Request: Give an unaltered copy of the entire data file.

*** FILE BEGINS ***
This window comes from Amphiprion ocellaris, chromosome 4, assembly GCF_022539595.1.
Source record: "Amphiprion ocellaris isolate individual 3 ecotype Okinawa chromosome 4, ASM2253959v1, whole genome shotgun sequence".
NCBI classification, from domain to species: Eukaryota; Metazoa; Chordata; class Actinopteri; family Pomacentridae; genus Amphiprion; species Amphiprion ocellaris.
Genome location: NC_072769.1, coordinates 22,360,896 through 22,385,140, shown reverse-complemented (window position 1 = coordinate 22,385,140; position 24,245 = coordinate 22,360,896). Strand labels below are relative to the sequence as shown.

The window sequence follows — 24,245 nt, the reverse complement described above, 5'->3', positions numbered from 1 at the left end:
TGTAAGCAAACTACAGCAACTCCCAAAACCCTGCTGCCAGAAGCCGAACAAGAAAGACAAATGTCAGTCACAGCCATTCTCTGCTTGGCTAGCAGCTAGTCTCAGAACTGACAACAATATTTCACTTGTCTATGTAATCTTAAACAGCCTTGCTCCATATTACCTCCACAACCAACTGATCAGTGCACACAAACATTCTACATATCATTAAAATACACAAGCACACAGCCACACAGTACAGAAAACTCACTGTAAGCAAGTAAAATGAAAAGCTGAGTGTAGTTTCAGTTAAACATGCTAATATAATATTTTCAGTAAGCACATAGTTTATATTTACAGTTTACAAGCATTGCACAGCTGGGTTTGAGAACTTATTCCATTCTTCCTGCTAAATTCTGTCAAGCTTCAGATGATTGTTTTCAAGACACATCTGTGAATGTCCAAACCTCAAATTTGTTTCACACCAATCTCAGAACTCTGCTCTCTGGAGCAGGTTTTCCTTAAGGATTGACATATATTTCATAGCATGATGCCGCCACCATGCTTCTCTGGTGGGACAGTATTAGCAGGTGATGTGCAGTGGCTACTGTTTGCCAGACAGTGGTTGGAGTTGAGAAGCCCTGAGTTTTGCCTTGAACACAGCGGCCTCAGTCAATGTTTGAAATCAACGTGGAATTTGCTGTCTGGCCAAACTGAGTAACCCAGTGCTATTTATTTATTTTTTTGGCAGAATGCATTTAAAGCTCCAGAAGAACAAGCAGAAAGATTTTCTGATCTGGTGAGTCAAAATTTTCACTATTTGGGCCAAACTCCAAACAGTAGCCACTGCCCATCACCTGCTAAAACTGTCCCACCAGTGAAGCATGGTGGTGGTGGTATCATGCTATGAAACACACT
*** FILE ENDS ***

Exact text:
This window comes from Amphiprion ocellaris, chromosome 4, assembly GCF_022539595.1.
Source record: "Amphiprion ocellaris isolate individual 3 ecotype Okinawa chromosome 4, ASM2253959v1, whole genome shotgun sequence".
NCBI classification, from domain to species: Eukaryota; Metazoa; Chordata; class Actinopteri; family Pomacentridae; genus Amphiprion; species Amphiprion ocellaris.
Genome location: NC_072769.1, coordinates 22,360,896 through 22,385,140, shown reverse-complemented (window position 1 = coordinate 22,385,140; position 24,245 = coordinate 22,360,896). Strand labels below are relative to the sequence as shown.

The window sequence follows — 24,245 nt, the reverse complement described above, 5'->3', positions numbered from 1 at the left end:
TGTAAGCAAACTACAGCAACTCCCAAAACCCTGCTGCCAGAAGCCGAACAAGAAAGACAAATGTCAGTCACAGCCATTCTCTGCTTGGCTAGCAGCTAGTCTCAGAACTGACAACAATATTTCACTTGTCTATGTAATCTTAAACAGCCTTGCTCCATATTACCTCCACAACCAACTGATCAGTGCACACAAACATTCTACATATCATTAAAATACACAAGCACACAGCCACACAGTACAGAAAACTCACTGTAAGCAAGTAAAATGAAAAGCTGAGTGTAGTTTCAGTTAAACATGCTAATATAATATTTTCAGTAAGCACATAGTTTATATTTACAGTTTACAAGCATTGCACAGCTGGGTTTGAGAACTTATTCCATTCTTCCTGCTAAATTCTGTCAAGCTTCAGATGATTGTTTTCAAGACACATCTGTGAATGTCCAAACCTCAAATTTGTTTCACACCAATCTCAGAACTCTGCTCTCTGGAGCAGGTTTTCCTTAAGGATTGACATATATTTCATAGCATGATGCCGCCACCATGCTTCTCTGGTGGGACAGTATTAGCAGGTGATGTGCAGTGGCTACTGTTTGCCAGACAGTGGTTGGAGTTGAGAAGCCCTGAGTTTTGCCTTGAACACAGCGGCCTCAGTCAATGTTTGAAATCAACGTGGAATTTGCTGTCTGGCCAAACTGAGTAACCCAGTGCTATTTATTTATTTTTTTGGCAGAATGCATTTAAAGCTCCAGAAGAACAAGCAGAAAGATTTTCTGATCTGGTGAGTCAAAATTTTCACTATTTGGGCCAAACTCCAAACAGTAGCCACTGCCCATCACCTGCTAAAACTGTCCCACCAGTGAAGCATGGTGGTGGTGGTATCATGCTATGAAACACACT